Passing the ‘Turing Test’: Why You May Have to Prove You Are Not (Interviewing) a Robot
As robots ever more deeply penetrate society and the job market, the “Turing test” is probably the only test you will ever, in your entire lifetime, have to both learn how to pass and how to administer. No idea what I’m talking about?
Before getting acquainted with the Turing test details, listen—and listen carefully—to Time magazine’s Washington Bureau Chief Michael Scherer’s recordings of a “robotic” conversation with “Samantha West”, ostensibly both a health insurance telemarketer and a human.
Is “Samantha” Actually a Robot?
Then ask yourself whether the recordings reveal, as Scherer strongly suspects, that Samantha is, in fact, a robot “pretending” to be human by deflecting Scherer’s persistently repeated question, “Are you a robot?” and the request, “Please just say, ‘I am not a robot.’” [Repeat calls placed by Scherer’s associates got the same scripted responses and reassurance, “(laughter) I am a real person.”]
If, indeed, Samantha is a robot, “she” was trying to pass what has come to be known as the “Turing test”. At the same time, Scherer was attempting to administer a variant of it.
Interestingly, even though the recordings are not slam-dunk proof that, despite her repeated assurance, “I am a real person”, Samantha is in fact a robot program, they are—I believe, as Scherer does, nonetheless strong evidence that Samantha is precisely and eerily that. [A former CNN reporter, voice coach and journalism instructor I know told me that he is certain Samantha is a robot, because of irregularities in the “cadence” of her delivery.]
So what is a or the Turing test? Roughly speaking and without getting too technical, it is a test, first proposed by famed Nazi-“Enigma” code breaker, computer-science founder and A.I. pioneer Alan M. Turing in 1950, in his seminal paper, “Computing Machinery and Intelligence”, inspired by the question “Can machines think?” and variously understood to determine whether one is interacting with an entity that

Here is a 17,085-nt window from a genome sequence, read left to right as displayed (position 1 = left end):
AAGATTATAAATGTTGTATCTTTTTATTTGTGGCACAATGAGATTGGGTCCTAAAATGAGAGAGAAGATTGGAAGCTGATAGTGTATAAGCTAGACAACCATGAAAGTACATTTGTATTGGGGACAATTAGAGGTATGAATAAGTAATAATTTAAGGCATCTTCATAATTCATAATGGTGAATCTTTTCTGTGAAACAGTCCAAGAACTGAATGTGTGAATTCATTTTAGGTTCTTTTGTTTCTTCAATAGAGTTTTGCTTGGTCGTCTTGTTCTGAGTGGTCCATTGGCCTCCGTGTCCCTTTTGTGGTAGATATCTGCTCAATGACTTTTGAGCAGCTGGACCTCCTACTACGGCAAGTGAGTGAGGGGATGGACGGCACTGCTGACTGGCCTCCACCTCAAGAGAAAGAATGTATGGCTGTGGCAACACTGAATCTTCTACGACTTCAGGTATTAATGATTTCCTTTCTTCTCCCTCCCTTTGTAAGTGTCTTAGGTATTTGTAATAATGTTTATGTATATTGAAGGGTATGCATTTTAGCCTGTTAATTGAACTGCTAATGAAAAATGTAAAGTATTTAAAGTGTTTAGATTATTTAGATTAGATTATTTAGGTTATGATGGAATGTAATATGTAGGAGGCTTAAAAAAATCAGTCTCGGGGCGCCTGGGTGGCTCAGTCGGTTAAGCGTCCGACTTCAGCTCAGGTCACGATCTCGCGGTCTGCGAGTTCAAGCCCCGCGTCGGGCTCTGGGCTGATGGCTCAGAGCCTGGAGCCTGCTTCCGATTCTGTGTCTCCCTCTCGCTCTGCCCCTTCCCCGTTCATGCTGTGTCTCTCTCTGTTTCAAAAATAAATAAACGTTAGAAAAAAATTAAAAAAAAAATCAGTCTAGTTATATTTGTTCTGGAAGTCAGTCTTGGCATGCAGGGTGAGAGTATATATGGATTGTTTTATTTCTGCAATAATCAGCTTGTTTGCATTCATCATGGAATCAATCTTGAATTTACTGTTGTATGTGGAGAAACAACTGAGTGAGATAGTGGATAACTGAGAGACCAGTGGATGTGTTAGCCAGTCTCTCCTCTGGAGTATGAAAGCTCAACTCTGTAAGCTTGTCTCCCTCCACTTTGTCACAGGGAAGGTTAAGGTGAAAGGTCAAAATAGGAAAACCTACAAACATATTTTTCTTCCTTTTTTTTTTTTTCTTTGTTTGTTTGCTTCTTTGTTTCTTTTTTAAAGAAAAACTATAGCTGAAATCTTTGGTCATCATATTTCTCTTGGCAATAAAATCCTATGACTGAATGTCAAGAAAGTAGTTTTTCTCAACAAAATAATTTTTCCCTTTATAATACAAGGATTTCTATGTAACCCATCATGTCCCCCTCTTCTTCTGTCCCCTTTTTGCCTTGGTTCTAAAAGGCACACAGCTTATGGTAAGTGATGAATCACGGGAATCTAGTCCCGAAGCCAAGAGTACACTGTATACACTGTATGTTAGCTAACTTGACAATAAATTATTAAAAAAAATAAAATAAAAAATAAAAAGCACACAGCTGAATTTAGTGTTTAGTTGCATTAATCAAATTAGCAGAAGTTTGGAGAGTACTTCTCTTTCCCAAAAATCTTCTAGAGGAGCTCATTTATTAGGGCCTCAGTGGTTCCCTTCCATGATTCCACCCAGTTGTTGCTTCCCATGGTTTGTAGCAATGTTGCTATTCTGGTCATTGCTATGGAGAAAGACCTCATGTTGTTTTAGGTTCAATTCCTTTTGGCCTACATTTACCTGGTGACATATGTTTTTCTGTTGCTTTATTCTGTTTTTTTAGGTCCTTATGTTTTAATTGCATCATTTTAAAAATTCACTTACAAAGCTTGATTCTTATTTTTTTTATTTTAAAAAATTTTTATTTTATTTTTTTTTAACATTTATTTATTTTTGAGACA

- possesses human intelligence, viz., the ability to “think”
- can convincingly and therefore indistinguishably imitate human behavior [intelligent or not, i.e., including “Artificial Stupidity”]. This is the “standard” interpretation of the Turing test.
- can fool a human observer and participant into believing either that it is at least human or that it is, in addition, what it claims to be, e.g., a female, a qualified doctor, or a telemarketer.
- can communicate about its communications, i.e., perform meta-level communication
- can learn
To this I would recommend a “logic bomb” Turing-esque test—asking questions, posing riddles or presenting situations that involve paradoxical, normally mind-numbing challenges, such as “Is ‘This statement is false’ true or false?”—the famous “Liar Paradox”, which, in the annals of sci-fi, are guaranteed to make the robot brain shudder, spark, melt and explode.
Turing seemed to allude to this when he proposed asking a machine about a machine design, “Will this machine ever answer ‘Yes’ to any question?” … When the machine described bears a certain comparatively simple relation to the machine which is under interrogation, it can be shown that the answer is either wrong or not forthcoming.”
An “AOO” Turing Test
Another, even stronger test I propose is testing for whether the entity can simultaneously perform as agent, object and observer—something unique to conscious beings, e.g., when your fingers as agent pinch your cheek as object, triggering the observation that it happened along with [reported] awareness of both the sensations of pinching and being pinched.
Only self-aware entities capable of not only observation, but also meta-level self-observation, can do that.
However, given the possibility of advanced faking capabilities, it cannot be ruled out that even this test might be verbally passed by a voice-enabled machine. Nonetheless, what I call the “AOO” [Agent/Object/Observer] test raises the question of whether whatever is to count as “thinking” requires passing it.
Perfect Robot Faking: Imminent, or Already Here?
The case of Samantha aside, how soon will robots or other A.I. platforms be able to do a better job of “pretending”, i.e., to spectacularly pass the Turing test, or will they always be vulnerable to detection, if not the classic robot-brain sizzling meltdown when asked an unanswerable question, like a Zen koan?